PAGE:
So, it's like, there's this temptation to say, oh, well, look, we surveyed all our buyers and they all love us. Well, yeah, they're the ones that stuck around to buy, so they're the ones that love us, right? It's the ones who looked at the website and said, gosh, I don't know what they're doing. I'm moving on to the next one. And we never had a chance to talk to them.
Do you feel like we could get stuck in a little bit of a self-fulfilling echo chamber, so to speak, if we only talk to these folks? I mean, that's what your survey did is you got outside of that group by going out there a little more randomly, right? Instead of just talking to our existing buyers that we already have as a builder.
Barbara Wray: Right. Yeah, I think it's a really good point that you make. The home buyer data was people who actually did buy in spite of whatever obstacles they encountered, they actually bought, and still of those who [00:27:00] bought only 22 percent were confident and satisfied. So, we can imagine and guess those who maybe started to but didn't aren't going to be in a better situation than that.
Of the prospects that we talked to, 81% who say they're going to be buying in the next 2 years said they're shopping now. So, those are people who are in the market, hitting the marketing, going into the sales offices, doing their research, whatever that looks like for them, already in market, evaluating the brands. And so, we did learn some things there.
In our survey, we worked, as I mentioned, directly with a few builders, and so they were able to look at how did their data stack up to the larger group. And that was fascinating to them to be able to see, oh, we're about the same, or we're really doing a lot better, but only with this segment of people. So, they got to drill down a little bit more to look at their buyers and their prospects.
And for some, it was [00:28:00] really helpful for them to see we have work to do with our prospects here and an opportunity because of it. Those are the people who are going to be sales over the next couple of years. Looking at the data and what it tells us about what people didn't like, or did like about the process, and making some fine-tuning adjustments for those 81% of the people who are in market and considering buying in the next two years is going to only help.
Greg Bray: Well, Barbara, I know we could talk about this for a lot longer because there's a lot of other insights and details. I do want to give a shout-out to Susan Baier's team at Audience Audit that you worked with because I think that's important to recognize that this was a real professionally done effort. This isn't just you guys sent out some emails and asked for a little SurveyMonkey thing to get filled out. We worked with Susan's team as well on some of our stuff, so we know her and they do a great job.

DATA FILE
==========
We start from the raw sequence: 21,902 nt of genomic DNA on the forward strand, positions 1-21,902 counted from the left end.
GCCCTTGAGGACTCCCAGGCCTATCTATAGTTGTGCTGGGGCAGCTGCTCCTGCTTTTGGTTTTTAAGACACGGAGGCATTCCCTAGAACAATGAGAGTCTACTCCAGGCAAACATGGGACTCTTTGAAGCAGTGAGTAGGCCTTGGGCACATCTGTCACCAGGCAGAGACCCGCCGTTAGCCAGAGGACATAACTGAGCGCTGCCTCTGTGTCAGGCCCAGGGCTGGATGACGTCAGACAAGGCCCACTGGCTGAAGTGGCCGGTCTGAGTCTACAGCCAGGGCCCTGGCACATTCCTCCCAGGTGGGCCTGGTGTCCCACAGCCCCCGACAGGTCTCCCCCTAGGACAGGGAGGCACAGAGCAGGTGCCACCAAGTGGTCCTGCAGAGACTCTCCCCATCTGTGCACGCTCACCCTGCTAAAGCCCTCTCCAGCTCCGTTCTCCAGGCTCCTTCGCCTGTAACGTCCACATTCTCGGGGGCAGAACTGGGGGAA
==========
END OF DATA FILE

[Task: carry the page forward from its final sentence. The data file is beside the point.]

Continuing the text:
Barbara Wray: Yeah, I wanted to mention too, I know you'll ask for contact information, but at the wickmarketing.com/research site, people can [00:29:00] access the survey tool, a bunch of other stuff, but they can also see the webinar that Susan and I did to present the data and hear directly from her on interpretation of all of the data out of the survey.
Greg Bray: Say that URL one more time, Barbara.
Barbara Wray: wickmarketing.com/research.
Greg Bray: All right. That's where you need to go to get all the details. Because again, it's hard to hear numbers when we're just talking about it and really understand it. And that way you can dive in a little deeper and see some of that. So, Barbara, before we wrap up, any last thoughts or marketing advice that you wanted to leave with our listeners today, based on what you've learned?
Barbara Wray: Yeah, thank you for that. I think, and it's not new and it's not new because of the survey, but that it's just always about the customer, and the better we understand the customer, the better we can market to them, sell them and end up having more happy customers. So, keep them first and foremost in our thinking and do what we can do to build trust with them and create a better experience.
Greg Bray: And Barbara, if somebody wants to connect with you, what's the best [00:30:00] way for them to reach out and get in touch?
Barbara Wray: They can find me on LinkedIn, BarbaraWray, or Barbara, B A R B A R A@wickmarketing.com.
Greg Bray: Well, thank you again for joining with us, and thank you for doing all the work on this survey to share with the industry as a whole and help us all get a little better with some of these insights. I'm sure there's a lot of folks scratching their heads going, hmm, I wonder if that's us, right now.
Kevin Weitzel: If the numbers are 22% and 21%, the answer is yes, it is us. It's everybody. Everybody needs to work on this in our industry.
Greg Bray: I completely agree, Kevin. I think that's one of my big takeaways is that we've got a trust issue and we can all do better for sure. Thank you everybody for listening today to The Home Builder Digital Marketing Podcast. I'm Greg Bray with Blue Tangerine.
Kevin Weitzel: And I'm Kevin Weitzel with OutHouse. [00:31:00]